From DE 198 35 550 A1 a motor vehicle disc brake device is known, with a brake housing, a brake piston axially movable hydraulically/mechanically in the brake housing and further with a hydraulic actuating device and with a mechanical actuating device with a rotatable spindle and a nut which is axially displaceable in respect of the spindle by rotation thereof. The brake piston can be impacted hydraulically by means of the hydraulic actuating device and/or mechanically by means of the mechanical actuating device. The brake piston is supported on the nut in the case of mechanical actuation.

In order to configure this arrangement as more independent of the effects of temperature and ageing, at least one sensor is provided in this motor vehicle disc brake device, wherein the mechanical actuating device correspondingly tracks the brake piston as a function of brake lining wear detected by the sensor and wherein the mechanical actuating device fixes the brake piston if an appropriate brake is established by hydraulic methods and detected by the sensor.

Underlying the present invention is the problem of increasing the operational safety of an electrically actuatable disc brake and in particular guaranteeing short response times of the brake in braking operation.

To solve this problem, according to the invention an electrically actuatable vehicle brake with the features cited in the independent device claims and a method for controlling an electrically actuatable vehicle brake according to the independent method claims is proposed.

The electrically actuatable vehicle brake comprises a brake piston, acting on at least one friction lining and displaceable out of an initial position into an actuation position in which the brake piston abuts the friction lining against a rotating member of the vehicle brake to be connected, fixed against rotation, to a wheel of the motor vehicle, and a transmission unit, driven by an electric motor and acting on the brake piston, to actuate the brake piston, wherein the electric motor is to be triggered by an electronic control unit which is also set up to detect performance parameters of the vehicle, the electric motor and/or the vehicle brake. The electronic control unit is set up and programmed to trigger the electric motor by means of a control and evaluation program running in it in such a way that the brake piston is displaced in response to the detecting of at least one predetermined operating condition in a first direction into its actuation position, in which the at least one friction lining abuts against the rotating member, and the brake piston is then displaced by a path corresponding to a predetermined, desired brake release play in a second direction, opposite the first direction, into its initial position.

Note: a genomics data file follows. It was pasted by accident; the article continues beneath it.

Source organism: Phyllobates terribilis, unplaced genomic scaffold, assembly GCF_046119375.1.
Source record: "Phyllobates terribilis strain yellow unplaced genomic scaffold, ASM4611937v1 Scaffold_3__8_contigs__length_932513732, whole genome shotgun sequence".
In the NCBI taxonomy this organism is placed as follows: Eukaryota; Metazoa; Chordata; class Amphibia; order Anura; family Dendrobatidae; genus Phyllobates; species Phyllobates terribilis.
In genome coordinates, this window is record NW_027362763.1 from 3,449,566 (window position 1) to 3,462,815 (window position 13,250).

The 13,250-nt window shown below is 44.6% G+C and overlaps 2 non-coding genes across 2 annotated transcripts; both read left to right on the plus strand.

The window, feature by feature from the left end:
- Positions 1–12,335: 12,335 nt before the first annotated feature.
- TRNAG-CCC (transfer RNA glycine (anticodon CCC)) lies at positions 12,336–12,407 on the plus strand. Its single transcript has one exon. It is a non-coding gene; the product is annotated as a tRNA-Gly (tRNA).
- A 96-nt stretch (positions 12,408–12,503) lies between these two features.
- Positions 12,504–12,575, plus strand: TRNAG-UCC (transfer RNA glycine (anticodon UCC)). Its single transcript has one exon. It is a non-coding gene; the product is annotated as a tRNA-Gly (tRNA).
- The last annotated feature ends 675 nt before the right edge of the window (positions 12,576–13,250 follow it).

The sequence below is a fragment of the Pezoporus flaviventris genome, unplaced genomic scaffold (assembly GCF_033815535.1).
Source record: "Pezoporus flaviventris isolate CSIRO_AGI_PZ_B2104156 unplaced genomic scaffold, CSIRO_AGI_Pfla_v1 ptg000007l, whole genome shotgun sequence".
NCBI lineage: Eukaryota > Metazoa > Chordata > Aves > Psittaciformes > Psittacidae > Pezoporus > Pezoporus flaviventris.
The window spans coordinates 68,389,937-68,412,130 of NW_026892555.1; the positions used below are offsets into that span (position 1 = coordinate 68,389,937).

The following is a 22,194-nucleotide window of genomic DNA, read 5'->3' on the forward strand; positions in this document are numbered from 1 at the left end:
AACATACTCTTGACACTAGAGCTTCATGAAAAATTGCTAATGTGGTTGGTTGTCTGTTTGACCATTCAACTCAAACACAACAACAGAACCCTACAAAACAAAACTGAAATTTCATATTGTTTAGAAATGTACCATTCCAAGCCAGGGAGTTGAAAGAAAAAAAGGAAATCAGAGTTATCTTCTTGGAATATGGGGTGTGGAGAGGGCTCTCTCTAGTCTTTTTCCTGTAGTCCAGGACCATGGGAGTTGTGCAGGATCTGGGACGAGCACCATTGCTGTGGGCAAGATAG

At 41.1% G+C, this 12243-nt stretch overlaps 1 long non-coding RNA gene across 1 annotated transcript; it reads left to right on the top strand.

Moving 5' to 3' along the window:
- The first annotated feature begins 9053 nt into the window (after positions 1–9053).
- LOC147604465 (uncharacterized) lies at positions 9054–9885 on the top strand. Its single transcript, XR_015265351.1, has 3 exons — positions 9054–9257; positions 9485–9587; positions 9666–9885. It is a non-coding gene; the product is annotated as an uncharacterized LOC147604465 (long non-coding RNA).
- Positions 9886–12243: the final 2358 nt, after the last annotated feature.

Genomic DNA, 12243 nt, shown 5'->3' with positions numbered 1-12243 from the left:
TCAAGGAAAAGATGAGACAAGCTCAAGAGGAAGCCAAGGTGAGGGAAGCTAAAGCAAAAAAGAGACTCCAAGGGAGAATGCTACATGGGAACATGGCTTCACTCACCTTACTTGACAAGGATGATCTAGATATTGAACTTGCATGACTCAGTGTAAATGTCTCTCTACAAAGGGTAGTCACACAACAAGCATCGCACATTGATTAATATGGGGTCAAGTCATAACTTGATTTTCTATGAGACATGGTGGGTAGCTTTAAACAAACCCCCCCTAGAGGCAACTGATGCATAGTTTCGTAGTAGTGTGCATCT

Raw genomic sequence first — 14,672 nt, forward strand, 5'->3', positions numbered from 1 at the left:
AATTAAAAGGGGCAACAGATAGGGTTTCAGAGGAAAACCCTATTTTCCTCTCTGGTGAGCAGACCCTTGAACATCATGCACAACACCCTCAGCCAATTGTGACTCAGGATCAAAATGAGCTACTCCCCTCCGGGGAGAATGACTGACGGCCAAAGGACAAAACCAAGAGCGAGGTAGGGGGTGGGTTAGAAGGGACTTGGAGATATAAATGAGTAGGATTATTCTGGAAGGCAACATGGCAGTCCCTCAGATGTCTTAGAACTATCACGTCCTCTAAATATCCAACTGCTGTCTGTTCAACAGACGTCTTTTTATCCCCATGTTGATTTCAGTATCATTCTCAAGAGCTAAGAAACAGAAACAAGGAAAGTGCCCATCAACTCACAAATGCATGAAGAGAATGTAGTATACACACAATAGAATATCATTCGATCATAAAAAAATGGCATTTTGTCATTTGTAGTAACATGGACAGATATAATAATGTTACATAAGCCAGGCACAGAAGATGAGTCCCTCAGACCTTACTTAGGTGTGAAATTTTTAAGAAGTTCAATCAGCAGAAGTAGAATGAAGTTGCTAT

By regularly carrying out a calibration of this kind of the brake arrangement according to the invention the wear of the friction linings can be reliably compensated for and the brake release play kept at a constant value. The frequency with which the calibration is carried out can be set as wished by suitable selection of the operating condition to be detected and depends, for example, on the demands made on the system by functions such as ABS, ASR, EPB, etc., for example.